Fascinating facts about Michael
Faraday inventor of the electric motor, the dynamo, the transformer, and the generator.
invent. First practical.
22, 1791 in Newington, Surrey, England
1867 in Hampton Court, Surrey, England
Faeaday, British physicist and chemist, best known for his discoveries of
electromagnetic induction and of the laws of electrolysis.
Faraday was born on September
22, 1791, in Newington, Surrey, England. He was the son of a blacksmith and received
little formal education. While apprenticed to a bookbinder in London, he read books on scientific subjects and
experimented with electricity. In 1812 he attended a series of lectures given by the
British chemist Sir Humphry Davy and forwarded the notes he took at these lectures to
Davy, together with a request for employment. Davy employed Faraday as an assistant in his
chemical laboratory at the Royal Institution and in 1813 took Faraday with him on an
extended tour of Europe. Faraday was elected to the Royal Society in 1824 and the
following year was appointed director of the laboratory of the Royal Institution. In 1833
he succeeded Davy as professor of chemistry at the institution. Two years later he was
given a pension of 300 pounds per year for life. Faraday was the recipient of many
scientific honors, including the Royal and Rumford medals of the Royal Society; he was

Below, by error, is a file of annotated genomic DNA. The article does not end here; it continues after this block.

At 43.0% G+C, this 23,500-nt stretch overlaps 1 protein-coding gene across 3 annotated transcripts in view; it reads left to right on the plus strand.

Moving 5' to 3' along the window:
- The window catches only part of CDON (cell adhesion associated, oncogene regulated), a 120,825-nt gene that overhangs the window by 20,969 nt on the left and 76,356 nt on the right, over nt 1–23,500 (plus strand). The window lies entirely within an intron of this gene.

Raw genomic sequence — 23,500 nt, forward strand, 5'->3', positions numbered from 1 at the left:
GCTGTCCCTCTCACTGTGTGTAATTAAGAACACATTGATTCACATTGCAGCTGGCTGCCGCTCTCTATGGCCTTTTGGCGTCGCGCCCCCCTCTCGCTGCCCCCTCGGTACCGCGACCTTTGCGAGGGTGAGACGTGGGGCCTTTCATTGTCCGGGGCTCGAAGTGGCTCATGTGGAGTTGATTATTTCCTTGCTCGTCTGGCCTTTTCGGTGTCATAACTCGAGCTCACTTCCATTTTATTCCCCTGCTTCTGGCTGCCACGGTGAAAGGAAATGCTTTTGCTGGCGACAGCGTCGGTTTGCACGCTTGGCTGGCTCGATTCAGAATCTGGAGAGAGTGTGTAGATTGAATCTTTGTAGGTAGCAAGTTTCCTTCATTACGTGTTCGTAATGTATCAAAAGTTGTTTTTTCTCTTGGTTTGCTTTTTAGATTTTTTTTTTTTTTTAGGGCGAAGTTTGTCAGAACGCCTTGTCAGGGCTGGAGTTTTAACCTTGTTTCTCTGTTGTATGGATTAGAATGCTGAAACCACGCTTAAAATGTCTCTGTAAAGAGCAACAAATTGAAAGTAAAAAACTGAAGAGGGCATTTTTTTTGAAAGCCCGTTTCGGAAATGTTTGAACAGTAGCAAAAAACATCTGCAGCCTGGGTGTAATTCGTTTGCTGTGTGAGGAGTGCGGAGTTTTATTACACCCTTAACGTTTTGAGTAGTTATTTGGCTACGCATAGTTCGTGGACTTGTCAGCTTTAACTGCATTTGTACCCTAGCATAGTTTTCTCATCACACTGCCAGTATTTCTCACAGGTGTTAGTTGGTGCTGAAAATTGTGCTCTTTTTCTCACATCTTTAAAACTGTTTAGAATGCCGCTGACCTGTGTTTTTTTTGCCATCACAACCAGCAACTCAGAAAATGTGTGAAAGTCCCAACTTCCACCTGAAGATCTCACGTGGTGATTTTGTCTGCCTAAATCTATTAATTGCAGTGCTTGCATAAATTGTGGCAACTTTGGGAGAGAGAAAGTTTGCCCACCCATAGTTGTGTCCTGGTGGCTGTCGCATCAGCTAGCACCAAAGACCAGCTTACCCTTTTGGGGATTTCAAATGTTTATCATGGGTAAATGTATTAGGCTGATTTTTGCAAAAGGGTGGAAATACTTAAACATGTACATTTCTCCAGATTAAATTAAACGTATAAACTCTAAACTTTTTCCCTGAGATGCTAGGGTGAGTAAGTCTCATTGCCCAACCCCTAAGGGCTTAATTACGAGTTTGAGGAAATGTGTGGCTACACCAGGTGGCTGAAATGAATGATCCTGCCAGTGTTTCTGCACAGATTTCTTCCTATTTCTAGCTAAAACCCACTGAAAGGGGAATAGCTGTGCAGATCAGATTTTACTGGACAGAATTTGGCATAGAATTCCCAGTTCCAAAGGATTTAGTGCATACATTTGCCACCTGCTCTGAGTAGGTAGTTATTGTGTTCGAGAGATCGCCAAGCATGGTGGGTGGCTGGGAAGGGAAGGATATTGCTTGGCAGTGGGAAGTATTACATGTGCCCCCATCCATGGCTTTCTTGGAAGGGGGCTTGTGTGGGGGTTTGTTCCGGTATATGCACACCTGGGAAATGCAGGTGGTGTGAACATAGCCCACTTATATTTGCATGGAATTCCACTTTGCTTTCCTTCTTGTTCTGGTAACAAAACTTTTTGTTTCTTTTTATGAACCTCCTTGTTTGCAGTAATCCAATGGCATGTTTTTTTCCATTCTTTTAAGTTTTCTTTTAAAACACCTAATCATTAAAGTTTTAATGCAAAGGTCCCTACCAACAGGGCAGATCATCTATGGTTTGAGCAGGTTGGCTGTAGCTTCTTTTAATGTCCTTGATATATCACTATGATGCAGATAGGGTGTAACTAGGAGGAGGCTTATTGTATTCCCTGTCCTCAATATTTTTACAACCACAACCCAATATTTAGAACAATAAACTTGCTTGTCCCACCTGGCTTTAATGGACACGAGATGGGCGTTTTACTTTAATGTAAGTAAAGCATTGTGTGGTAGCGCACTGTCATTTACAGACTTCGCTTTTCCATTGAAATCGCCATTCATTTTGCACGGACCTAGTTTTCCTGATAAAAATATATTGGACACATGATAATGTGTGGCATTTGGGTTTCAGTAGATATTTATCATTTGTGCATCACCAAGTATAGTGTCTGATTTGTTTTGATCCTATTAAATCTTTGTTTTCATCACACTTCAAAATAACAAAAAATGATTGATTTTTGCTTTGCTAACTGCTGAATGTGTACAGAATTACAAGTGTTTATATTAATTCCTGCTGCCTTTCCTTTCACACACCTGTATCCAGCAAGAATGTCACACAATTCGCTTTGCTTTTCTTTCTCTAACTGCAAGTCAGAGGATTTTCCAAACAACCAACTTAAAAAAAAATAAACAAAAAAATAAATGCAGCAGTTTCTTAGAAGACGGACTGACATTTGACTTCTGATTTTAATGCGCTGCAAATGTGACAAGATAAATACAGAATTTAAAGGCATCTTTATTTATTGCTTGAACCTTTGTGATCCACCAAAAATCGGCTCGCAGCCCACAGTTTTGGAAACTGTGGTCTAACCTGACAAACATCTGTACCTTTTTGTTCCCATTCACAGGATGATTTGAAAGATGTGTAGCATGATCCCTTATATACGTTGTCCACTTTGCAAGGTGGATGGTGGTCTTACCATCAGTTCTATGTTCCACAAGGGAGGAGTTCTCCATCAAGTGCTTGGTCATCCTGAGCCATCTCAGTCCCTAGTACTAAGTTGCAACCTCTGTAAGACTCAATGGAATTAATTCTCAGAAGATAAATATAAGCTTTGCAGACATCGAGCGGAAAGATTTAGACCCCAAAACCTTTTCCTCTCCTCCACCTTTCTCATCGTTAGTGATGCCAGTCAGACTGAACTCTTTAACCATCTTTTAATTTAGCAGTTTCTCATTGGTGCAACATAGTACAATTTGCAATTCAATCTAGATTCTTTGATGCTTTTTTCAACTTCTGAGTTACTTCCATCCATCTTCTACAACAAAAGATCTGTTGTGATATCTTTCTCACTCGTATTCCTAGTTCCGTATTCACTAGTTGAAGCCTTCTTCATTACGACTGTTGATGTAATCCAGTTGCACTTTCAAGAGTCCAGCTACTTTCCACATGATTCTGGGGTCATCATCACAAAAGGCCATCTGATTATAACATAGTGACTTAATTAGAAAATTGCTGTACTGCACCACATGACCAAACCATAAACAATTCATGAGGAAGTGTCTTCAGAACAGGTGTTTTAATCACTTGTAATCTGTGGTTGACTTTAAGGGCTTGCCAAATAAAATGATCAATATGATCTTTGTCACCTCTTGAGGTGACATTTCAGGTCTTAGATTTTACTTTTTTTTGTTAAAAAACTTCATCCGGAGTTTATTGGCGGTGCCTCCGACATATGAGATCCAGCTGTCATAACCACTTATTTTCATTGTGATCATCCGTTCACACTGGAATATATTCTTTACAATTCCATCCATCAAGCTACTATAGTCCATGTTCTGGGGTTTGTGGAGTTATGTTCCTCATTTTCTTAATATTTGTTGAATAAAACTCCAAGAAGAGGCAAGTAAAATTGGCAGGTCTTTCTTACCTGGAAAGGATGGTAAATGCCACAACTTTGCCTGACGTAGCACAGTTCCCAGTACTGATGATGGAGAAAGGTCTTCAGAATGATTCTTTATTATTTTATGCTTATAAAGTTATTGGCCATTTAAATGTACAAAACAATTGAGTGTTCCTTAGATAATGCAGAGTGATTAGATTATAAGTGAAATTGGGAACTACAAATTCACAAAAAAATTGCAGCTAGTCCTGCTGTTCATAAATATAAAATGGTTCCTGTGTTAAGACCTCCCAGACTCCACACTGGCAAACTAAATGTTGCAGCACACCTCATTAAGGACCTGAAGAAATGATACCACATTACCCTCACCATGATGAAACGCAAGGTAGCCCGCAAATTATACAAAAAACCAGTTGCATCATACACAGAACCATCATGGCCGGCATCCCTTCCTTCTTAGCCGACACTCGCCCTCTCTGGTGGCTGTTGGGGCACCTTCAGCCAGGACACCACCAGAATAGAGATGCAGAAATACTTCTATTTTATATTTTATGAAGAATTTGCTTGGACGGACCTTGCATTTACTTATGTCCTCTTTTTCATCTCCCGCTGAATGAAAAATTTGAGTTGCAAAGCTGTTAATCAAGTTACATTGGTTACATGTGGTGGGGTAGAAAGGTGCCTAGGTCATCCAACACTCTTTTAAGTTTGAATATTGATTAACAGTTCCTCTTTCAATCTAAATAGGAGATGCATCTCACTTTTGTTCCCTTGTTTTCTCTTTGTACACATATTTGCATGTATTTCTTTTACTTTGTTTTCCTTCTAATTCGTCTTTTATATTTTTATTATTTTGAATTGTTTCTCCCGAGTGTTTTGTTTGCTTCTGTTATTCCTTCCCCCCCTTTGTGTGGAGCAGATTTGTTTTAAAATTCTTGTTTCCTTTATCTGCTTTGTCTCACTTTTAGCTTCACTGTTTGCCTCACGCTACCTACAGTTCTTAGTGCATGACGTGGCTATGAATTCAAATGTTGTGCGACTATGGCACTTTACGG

also offered the presidency of the society but declined the honor. He died on August 25,
1867, near Hampton Court, Surrey.
Faraday's earliest researches were in the field of chemistry, following the lead of
Davy. A study of chlorine, which Faraday included in his researches, led to the discovery
of two new chlorides of carbon. He also discovered benzene. Faraday investigated a number
of new varieties of optical glass. In a series of experiments he was successful in
liquefying a number of common gases.
The research that established Faraday as the foremost experimental scientist of his day
was, however, in the fields of electricity and magnetism. In 1821 he plotted the magnetic
field around a conductor carrying an electric current; the existence of the magnetic field
had first been observed by the Danish physicist Hans Christian Oersted in 1819. In 1831
Faraday followed this accomplishment with the discovery of electromagnetic induction and